It comes as no surprise when Inspector Hornleigh and his assistant, Sergeant Bingham, go to enjoy the winds and rains on their annual seaside vacation, when they run into a "busman's ... See full summary »
It comes as no surprise when Inspector Hornleigh and his assistant, Sergeant Bingham, go to enjoy the winds and rains on their annual seaside vacation, when they run into a "busman's holiday." One of their fellow boarders at Balmoral Guest House, Captain Fraser of the Royal Navy, goes out one dismal night, with his pet terrier, and is found crushed and burned to death, in his wrecked roadster at the foot of a cliff. Hornleigh and Bingham, residing at Brighthaven incognito and the last people to see Fraser,are taken into custody by the local police. It was impossible to identify the charred body and the dog is missing. Hornleigh, suspecting murder, identifies himself and goes to work on the case. Hornleigh proves that the crash was neither suicide nor accident, and that the body is not Fraser, despite an identifying tattoo on the back of the hand. Written by
Les Adams <email@example.com>
Brief review of this little seen film part of Inspector Hornleigh Trilogy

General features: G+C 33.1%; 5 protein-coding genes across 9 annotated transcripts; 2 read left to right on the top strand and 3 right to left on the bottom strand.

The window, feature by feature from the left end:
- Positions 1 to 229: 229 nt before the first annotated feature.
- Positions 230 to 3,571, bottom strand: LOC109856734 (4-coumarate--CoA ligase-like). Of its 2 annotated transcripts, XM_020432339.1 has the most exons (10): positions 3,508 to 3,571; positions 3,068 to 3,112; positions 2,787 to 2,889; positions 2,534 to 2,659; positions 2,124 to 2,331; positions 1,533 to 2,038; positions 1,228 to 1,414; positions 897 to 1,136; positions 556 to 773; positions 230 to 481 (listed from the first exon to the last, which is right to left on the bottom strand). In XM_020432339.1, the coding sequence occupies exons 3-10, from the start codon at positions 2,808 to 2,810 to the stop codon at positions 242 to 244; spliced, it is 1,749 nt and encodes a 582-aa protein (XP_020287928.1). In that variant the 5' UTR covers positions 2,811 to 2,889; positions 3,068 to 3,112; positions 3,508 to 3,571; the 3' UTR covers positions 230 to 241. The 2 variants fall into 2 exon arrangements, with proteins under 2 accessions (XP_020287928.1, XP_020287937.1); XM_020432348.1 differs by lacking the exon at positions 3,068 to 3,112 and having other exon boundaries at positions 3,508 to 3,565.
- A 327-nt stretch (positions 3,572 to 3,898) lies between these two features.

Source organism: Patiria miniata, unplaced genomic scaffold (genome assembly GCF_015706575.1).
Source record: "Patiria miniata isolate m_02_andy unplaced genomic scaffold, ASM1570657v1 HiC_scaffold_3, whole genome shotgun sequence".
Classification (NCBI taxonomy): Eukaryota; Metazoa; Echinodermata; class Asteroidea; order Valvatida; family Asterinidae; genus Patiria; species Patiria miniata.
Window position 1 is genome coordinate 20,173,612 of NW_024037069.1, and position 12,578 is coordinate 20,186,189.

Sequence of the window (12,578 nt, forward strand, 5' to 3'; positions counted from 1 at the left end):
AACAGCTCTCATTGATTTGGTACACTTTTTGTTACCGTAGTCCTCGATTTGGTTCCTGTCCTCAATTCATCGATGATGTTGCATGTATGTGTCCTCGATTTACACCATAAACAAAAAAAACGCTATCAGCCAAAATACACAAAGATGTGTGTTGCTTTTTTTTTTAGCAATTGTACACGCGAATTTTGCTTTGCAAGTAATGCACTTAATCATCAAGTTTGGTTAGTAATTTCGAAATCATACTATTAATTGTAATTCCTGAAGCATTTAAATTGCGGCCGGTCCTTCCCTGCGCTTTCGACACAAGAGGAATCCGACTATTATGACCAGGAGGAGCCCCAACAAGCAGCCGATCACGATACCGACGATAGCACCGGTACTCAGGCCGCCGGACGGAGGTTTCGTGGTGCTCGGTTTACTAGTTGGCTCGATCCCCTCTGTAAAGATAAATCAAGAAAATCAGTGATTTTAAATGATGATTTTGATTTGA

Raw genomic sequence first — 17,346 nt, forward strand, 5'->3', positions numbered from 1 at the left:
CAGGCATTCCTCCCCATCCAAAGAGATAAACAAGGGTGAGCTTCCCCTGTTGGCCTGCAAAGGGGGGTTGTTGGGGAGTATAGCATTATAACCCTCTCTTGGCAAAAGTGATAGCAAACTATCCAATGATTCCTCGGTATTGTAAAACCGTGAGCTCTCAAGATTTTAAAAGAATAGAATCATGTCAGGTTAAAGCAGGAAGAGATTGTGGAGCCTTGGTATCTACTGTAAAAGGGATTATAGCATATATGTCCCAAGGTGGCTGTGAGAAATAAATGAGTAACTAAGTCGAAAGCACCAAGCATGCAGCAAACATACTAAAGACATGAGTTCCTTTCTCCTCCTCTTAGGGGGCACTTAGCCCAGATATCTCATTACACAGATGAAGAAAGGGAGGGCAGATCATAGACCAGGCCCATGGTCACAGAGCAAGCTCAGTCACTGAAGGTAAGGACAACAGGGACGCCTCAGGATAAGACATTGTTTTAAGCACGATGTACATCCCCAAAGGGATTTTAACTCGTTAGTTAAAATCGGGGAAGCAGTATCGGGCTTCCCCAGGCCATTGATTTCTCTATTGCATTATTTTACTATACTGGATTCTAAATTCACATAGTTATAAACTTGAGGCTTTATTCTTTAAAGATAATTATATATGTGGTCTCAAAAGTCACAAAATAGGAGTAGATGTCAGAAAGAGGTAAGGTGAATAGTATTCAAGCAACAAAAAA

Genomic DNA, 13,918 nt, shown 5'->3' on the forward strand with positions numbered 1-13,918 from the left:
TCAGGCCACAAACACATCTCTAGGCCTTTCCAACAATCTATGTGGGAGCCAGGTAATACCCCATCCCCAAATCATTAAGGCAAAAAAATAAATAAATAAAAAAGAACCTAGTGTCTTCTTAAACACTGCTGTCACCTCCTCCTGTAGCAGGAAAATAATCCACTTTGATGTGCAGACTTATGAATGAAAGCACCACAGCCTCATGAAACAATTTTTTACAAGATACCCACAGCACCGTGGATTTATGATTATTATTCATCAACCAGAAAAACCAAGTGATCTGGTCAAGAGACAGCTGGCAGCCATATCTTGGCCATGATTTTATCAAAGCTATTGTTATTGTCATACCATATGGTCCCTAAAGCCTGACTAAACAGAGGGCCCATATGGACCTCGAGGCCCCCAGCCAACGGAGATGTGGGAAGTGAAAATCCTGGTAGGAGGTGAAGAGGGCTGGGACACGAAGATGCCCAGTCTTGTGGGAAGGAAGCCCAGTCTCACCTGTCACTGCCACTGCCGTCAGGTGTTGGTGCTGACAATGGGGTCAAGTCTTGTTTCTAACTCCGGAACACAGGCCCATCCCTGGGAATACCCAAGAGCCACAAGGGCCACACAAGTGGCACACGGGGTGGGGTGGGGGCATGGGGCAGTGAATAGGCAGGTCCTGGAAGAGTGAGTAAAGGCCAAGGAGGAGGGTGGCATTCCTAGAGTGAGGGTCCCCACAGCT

Filmed at the peak of Gordon Harker's popularity(Inspector Hornleigh)this was probably the strongest of the three Hornleigh films. Hornleigh and assistant Sergeant Bingham (Alastair Sim)are on holiday staying in a guest house in a wind swept coastal town. Initially trying to overcome the boredom they attempt to play Billiards and mix with the other guests which provides plenty of opportunity for Sim to get laughs with his unusually simpleton like character.Fraud and murder are soon on the agenda and despite his initial reluctance to get involved Hornleigh is soon on the case. A fascinating glimpse of what could have been had Harker & Sim remained a team,as they had all the attributes of a great double act.In the guises of Hornleigh and Bingham they are unique as a deadly serious and intelligent superior and a complete buffoon assistant although if one looks beneath the surface comparisons can be drawn with Laurel & Hardy or even Abbot & Costello albeit without the slapstick knock about farce of these better known pairings. I would recommend this film highly and feel it is a tragedy that it is not currently available in any format.Prints do exist and are very occasionally broadcast on regional British T V.If you do get the chance to view this film you will be treated to an excellent light hearted suspense movie with some fine atmospherics of the time,also a couple of very dated performances from the supporting cast most noticeably Wally Patch as a simple British bobby,however I feel that this only adds to the films aged charm and hope that all three Hornleigh films will be available before too long.
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